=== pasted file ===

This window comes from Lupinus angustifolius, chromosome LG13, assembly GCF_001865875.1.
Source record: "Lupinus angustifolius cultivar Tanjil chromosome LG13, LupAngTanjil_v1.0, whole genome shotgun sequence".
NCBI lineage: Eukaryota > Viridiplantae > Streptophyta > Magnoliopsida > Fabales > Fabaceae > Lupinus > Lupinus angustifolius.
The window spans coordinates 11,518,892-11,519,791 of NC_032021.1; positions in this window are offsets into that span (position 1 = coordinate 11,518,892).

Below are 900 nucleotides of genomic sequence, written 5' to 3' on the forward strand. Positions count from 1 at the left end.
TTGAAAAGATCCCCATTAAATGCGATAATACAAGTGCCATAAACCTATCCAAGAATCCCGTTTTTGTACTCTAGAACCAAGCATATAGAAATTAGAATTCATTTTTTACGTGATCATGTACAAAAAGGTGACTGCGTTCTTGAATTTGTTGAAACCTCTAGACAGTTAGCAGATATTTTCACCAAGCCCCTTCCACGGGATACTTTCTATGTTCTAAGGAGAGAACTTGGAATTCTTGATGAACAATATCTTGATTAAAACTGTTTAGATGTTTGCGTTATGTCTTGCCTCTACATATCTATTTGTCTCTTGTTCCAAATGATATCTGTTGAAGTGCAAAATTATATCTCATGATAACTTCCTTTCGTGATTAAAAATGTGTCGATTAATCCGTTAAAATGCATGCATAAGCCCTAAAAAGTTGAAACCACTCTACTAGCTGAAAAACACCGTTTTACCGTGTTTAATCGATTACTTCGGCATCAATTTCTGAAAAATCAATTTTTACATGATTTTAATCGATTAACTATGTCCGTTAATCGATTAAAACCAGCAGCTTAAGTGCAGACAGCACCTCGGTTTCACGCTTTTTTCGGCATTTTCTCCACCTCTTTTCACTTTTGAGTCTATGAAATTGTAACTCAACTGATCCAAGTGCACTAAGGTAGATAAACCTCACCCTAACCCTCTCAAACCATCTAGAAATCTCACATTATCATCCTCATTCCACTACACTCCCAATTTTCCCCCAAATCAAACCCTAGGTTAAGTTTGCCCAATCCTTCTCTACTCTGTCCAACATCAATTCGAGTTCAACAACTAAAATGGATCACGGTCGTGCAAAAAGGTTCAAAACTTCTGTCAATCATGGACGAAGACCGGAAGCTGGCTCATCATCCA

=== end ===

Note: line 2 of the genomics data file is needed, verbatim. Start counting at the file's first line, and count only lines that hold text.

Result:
Source record: "Lupinus angustifolius cultivar Tanjil chromosome LG13, LupAngTanjil_v1.0, whole genome shotgun sequence".